This article was originally published in The Notebook. In August 2020, The Notebook became Chalkbeat Philadelphia.
I am out here in San Francisco where the Education Writers Association, of which I am the current board president, is holding our annual meeting. EWA is a national organization committed to improving the quality of education journalism, and this is our 63rd annual meeting.
Last night, we heard from Davis Guggenheim, director of "An Inconvenient Truth," and saw clips from his movie "Waiting for Superman." In "Waiting" he gives public education the same treatment he gave global warming, in hopes of raising public awareness about the issue.
Instead of Al Gore, he focuses on five students and their families — two from New York City, two from California, and one from Washington, D.C — as they evaluate their options and search for a quality school. Each enters a lottery for a charter school, which represents in their minds their only shot at something better than what their local public school offers. The film culminates with the results of the lottery.
Guggenheim points out that not all charter schools are successful — in fact, he cites a number that says only one in five are — and says his movie is not meant to be pro-charter. However, he said that using the lottery as the narrative hook, it automatically made charters — and to some extent, magnet schools — the focal point. Although he didn’t show these clips, teachers unions and in particular Randi Weingarten, the president of the American Federation of Teachers, are not presented in the most flattering way.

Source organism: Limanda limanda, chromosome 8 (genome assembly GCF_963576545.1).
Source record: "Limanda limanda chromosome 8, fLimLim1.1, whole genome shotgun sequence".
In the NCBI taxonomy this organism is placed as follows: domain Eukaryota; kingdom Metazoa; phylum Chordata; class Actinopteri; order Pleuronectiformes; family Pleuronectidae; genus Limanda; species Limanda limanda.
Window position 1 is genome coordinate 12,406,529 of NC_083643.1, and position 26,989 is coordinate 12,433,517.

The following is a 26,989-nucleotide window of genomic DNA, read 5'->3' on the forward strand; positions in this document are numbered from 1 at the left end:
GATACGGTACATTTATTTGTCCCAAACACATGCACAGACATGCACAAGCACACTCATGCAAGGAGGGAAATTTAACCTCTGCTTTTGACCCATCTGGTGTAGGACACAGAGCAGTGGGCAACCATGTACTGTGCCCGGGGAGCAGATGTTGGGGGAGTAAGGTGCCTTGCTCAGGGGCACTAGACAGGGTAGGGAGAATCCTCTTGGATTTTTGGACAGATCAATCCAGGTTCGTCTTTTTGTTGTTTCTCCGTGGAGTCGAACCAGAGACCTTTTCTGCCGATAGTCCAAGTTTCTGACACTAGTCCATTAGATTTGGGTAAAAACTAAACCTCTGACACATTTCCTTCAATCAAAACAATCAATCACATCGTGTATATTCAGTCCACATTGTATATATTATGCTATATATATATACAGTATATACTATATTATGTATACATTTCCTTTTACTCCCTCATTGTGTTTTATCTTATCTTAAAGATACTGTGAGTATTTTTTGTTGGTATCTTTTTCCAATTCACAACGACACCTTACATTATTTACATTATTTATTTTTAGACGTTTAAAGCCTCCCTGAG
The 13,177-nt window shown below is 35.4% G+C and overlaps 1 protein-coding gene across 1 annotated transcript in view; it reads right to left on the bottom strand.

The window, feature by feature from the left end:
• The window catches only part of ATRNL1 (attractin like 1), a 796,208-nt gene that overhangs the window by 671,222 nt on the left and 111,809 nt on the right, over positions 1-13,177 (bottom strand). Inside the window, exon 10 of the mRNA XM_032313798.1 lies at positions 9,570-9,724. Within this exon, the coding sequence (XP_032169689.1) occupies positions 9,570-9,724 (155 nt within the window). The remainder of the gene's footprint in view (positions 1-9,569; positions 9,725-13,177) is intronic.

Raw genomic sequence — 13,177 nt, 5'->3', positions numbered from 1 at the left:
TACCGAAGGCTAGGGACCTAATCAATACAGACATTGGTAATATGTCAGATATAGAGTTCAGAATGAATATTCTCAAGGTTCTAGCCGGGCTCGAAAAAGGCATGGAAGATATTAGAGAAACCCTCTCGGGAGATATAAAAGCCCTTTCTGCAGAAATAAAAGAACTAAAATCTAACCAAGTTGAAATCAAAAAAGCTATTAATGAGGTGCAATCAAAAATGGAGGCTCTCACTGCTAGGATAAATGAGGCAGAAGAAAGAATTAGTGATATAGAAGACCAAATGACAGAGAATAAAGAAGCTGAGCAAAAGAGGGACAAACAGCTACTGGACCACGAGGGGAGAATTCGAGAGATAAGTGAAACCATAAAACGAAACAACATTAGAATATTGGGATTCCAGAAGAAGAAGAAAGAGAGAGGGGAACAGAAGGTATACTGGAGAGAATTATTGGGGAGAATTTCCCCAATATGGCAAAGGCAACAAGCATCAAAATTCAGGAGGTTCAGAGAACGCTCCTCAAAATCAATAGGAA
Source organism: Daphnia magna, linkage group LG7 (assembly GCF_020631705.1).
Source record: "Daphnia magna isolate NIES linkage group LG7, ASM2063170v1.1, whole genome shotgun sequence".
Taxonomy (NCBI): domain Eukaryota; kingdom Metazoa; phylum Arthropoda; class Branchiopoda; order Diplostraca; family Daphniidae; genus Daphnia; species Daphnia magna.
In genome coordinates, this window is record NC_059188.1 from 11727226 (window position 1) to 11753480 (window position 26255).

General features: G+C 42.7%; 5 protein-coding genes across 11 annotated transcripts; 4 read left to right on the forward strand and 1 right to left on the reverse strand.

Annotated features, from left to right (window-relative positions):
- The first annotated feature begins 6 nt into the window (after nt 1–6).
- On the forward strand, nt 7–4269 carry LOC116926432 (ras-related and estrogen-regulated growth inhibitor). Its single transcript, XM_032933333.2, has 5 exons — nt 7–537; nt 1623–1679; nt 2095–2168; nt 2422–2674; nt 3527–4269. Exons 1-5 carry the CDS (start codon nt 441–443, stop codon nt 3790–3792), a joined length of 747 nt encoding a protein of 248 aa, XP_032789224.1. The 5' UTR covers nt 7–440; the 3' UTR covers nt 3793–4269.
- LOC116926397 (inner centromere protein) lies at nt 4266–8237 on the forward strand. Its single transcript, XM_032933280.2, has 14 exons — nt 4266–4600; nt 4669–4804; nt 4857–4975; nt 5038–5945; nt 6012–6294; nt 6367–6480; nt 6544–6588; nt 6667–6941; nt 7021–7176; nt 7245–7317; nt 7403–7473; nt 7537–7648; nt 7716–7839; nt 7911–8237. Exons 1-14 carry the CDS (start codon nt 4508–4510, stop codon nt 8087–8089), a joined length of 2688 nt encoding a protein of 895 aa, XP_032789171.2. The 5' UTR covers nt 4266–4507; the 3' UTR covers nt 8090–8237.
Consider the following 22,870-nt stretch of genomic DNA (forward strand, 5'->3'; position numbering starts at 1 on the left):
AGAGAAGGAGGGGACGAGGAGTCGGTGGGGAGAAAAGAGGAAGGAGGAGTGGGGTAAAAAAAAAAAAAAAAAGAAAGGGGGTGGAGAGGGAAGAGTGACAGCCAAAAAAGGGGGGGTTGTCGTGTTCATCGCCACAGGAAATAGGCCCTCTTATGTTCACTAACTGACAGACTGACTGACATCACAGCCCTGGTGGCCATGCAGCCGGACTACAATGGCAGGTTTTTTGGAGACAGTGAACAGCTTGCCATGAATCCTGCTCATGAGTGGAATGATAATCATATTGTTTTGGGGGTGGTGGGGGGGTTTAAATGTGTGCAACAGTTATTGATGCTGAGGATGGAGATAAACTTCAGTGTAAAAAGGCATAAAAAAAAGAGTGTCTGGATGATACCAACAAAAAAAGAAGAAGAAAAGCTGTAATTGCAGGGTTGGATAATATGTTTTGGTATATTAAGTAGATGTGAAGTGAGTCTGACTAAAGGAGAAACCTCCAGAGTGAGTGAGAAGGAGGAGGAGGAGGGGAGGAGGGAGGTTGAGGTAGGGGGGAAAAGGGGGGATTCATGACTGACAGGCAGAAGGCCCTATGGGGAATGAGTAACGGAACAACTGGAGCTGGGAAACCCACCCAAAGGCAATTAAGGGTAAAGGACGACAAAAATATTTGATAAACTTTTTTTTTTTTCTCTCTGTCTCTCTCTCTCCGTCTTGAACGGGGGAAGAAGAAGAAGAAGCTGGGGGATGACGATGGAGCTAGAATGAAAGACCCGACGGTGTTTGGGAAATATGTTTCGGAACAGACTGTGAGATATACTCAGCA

The movie opens in October, and he wants people to sign a pledge to see it and hopes to spark public discussion and debate about why America’s schools are defined by such stark inequities.
The theme of our meeting is "examining the evidence" and we are having sessions on most of the hot-button issues — performance pay for teachers, whether school turnarounds actually work, the meaning of "innovation," evaluating charter schools, high-quality early education, the underfunding of teacher pensions — as well as more hands-on sessions such as how to use social media in reporting.
Before Guggenheim, we had a provocative session on "the future of assessment," in which James Gee of Arizona State University argued that complex, strategy-driven video games actually offer more robust assessment of students’ problem-solving skills than the very 19th-century fill-in-the-bubble.